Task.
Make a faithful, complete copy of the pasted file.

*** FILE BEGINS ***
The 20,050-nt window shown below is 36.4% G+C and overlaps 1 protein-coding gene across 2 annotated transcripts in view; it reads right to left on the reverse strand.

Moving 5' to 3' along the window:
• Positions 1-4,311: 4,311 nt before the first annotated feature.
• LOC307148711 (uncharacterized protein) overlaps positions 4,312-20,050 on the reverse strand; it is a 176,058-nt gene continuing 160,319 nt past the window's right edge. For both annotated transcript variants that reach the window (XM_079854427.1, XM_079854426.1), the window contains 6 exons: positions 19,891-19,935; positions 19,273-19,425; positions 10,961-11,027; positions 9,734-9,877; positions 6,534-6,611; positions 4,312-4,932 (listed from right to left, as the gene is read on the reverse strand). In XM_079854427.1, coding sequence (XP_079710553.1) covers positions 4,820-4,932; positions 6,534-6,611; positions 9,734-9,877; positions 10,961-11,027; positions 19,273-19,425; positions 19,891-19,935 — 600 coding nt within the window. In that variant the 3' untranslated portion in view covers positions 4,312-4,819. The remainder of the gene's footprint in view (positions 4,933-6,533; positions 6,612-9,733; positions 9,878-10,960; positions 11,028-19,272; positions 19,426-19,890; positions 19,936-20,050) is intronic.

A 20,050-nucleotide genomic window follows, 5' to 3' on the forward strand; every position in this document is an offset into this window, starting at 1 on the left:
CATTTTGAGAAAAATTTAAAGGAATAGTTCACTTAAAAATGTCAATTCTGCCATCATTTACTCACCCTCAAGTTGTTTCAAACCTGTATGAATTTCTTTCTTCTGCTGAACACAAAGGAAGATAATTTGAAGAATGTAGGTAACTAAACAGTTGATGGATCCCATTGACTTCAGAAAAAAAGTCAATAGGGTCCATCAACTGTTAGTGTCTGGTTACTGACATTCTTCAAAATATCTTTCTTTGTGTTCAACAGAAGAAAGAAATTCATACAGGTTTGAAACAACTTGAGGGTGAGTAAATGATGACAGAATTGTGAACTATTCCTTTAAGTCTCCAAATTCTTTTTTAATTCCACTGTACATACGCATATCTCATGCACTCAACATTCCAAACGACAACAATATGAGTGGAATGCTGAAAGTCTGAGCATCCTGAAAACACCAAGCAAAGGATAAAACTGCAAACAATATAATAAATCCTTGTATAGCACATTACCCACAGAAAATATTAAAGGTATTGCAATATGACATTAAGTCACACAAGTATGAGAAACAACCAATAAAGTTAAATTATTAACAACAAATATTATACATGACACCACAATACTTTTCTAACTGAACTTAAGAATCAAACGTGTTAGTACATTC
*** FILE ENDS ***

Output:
The 20,050-nt window shown below is 36.4% G+C and overlaps 1 protein-coding gene across 2 annotated transcripts in view; it reads right to left on the reverse strand.

Moving 5' to 3' along the window:
• Positions 1-4,311: 4,311 nt before the first annotated feature.
• LOC307148711 (uncharacterized protein) overlaps positions 4,312-20,050 on the reverse strand; it is a 176,058-nt gene continuing 160,319 nt past the window's right edge. For both annotated transcript variants that reach the window (XM_079854427.1, XM_079854426.1), the window contains 6 exons: positions 19,891-19,935; positions 19,273-19,425; positions 10,961-11,027; positions 9,734-9,877; positions 6,534-6,611; positions 4,312-4,932 (listed from right to left, as the gene is read on the reverse strand). In XM_079854427.1, coding sequence (XP_079710553.1) covers positions 4,820-4,932; positions 6,534-6,611; positions 9,734-9,877; positions 10,961-11,027; positions 19,273-19,425; positions 19,891-19,935 — 600 coding nt within the window. In that variant the 3' untranslated portion in view covers positions 4,312-4,819. The remainder of the gene's footprint in view (positions 4,933-6,533; positions 6,612-9,733; positions 9,878-10,960; positions 11,028-19,272; positions 19,426-19,890; positions 19,936-20,050) is intronic.

A 20,050-nucleotide genomic window follows, 5' to 3' on the forward strand; every position in this document is an offset into this window, starting at 1 on the left:
CATTTTGAGAAAAATTTAAAGGAATAGTTCACTTAAAAATGTCAATTCTGCCATCATTTACTCACCCTCAAGTTGTTTCAAACCTGTATGAATTTCTTTCTTCTGCTGAACACAAAGGAAGATAATTTGAAGAATGTAGGTAACTAAACAGTTGATGGATCCCATTGACTTCAGAAAAAAAGTCAATAGGGTCCATCAACTGTTAGTGTCTGGTTACTGACATTCTTCAAAATATCTTTCTTTGTGTTCAACAGAAGAAAGAAATTCATACAGGTTTGAAACAACTTGAGGGTGAGTAAATGATGACAGAATTGTGAACTATTCCTTTAAGTCTCCAAATTCTTTTTTAATTCCACTGTACATACGCATATCTCATGCACTCAACATTCCAAACGACAACAATATGAGTGGAATGCTGAAAGTCTGAGCATCCTGAAAACACCAAGCAAAGGATAAAACTGCAAACAATATAATAAATCCTTGTATAGCACATTACCCACAGAAAATATTAAAGGTATTGCAATATGACATTAAGTCACACAAGTATGAGAAACAACCAATAAAGTTAAATTATTAACAACAAATATTATACATGACACCACAATACTTTTCTAACTGAACTTAAGAATCAAACGTGTTAGTACATTC